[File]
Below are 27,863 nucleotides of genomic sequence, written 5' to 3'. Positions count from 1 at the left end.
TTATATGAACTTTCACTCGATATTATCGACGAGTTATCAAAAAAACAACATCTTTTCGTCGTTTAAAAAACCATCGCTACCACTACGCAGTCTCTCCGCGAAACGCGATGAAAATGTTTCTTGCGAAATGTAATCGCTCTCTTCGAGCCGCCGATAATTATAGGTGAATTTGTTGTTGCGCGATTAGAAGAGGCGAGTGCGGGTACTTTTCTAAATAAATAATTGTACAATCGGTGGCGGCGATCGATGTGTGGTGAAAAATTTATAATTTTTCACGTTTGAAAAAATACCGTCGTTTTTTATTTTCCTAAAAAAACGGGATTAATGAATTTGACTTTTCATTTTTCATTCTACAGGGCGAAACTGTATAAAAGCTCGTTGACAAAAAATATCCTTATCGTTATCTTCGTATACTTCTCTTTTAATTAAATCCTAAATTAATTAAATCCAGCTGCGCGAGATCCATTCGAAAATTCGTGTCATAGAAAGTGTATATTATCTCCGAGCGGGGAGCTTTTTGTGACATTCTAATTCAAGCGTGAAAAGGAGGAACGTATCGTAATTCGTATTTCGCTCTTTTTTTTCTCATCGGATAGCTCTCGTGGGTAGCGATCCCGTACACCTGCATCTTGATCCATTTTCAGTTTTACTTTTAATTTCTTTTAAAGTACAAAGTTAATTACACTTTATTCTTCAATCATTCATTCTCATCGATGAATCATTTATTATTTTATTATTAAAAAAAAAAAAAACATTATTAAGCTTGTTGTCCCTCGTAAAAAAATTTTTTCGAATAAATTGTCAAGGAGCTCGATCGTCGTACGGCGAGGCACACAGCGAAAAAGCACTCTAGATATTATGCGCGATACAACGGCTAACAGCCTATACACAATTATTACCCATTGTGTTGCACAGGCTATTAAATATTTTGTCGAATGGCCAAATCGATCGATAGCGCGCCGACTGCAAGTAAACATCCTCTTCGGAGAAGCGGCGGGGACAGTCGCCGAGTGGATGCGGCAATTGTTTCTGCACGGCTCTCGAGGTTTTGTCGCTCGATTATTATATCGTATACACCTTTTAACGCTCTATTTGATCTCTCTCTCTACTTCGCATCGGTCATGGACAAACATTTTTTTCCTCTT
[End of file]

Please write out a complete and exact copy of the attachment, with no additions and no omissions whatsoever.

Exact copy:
Below are 27,863 nucleotides of genomic sequence, written 5' to 3'. Positions count from 1 at the left end.
TTATATGAACTTTCACTCGATATTATCGACGAGTTATCAAAAAAACAACATCTTTTCGTCGTTTAAAAAACCATCGCTACCACTACGCAGTCTCTCCGCGAAACGCGATGAAAATGTTTCTTGCGAAATGTAATCGCTCTCTTCGAGCCGCCGATAATTATAGGTGAATTTGTTGTTGCGCGATTAGAAGAGGCGAGTGCGGGTACTTTTCTAAATAAATAATTGTACAATCGGTGGCGGCGATCGATGTGTGGTGAAAAATTTATAATTTTTCACGTTTGAAAAAATACCGTCGTTTTTTATTTTCCTAAAAAAACGGGATTAATGAATTTGACTTTTCATTTTTCATTCTACAGGGCGAAACTGTATAAAAGCTCGTTGACAAAAAATATCCTTATCGTTATCTTCGTATACTTCTCTTTTAATTAAATCCTAAATTAATTAAATCCAGCTGCGCGAGATCCATTCGAAAATTCGTGTCATAGAAAGTGTATATTATCTCCGAGCGGGGAGCTTTTTGTGACATTCTAATTCAAGCGTGAAAAGGAGGAACGTATCGTAATTCGTATTTCGCTCTTTTTTTTCTCATCGGATAGCTCTCGTGGGTAGCGATCCCGTACACCTGCATCTTGATCCATTTTCAGTTTTACTTTTAATTTCTTTTAAAGTACAAAGTTAATTACACTTTATTCTTCAATCATTCATTCTCATCGATGAATCATTTATTATTTTATTATTAAAAAAAAAAAAAACATTATTAAGCTTGTTGTCCCTCGTAAAAAAATTTTTTCGAATAAATTGTCAAGGAGCTCGATCGTCGTACGGCGAGGCACACAGCGAAAAAGCACTCTAGATATTATGCGCGATACAACGGCTAACAGCCTATACACAATTATTACCCATTGTGTTGCACAGGCTATTAAATATTTTGTCGAATGGCCAAATCGATCGATAGCGCGCCGACTGCAAGTAAACATCCTCTTCGGAGAAGCGGCGGGGACAGTCGCCGAGTGGATGCGGCAATTGTTTCTGCACGGCTCTCGAGGTTTTGTCGCTCGATTATTATATCGTATACACCTTTTAACGCTCTATTTGATCTCTCTCTCTACTTCGCATCGGTCATGGACAAACATTTTTTTCCTCTT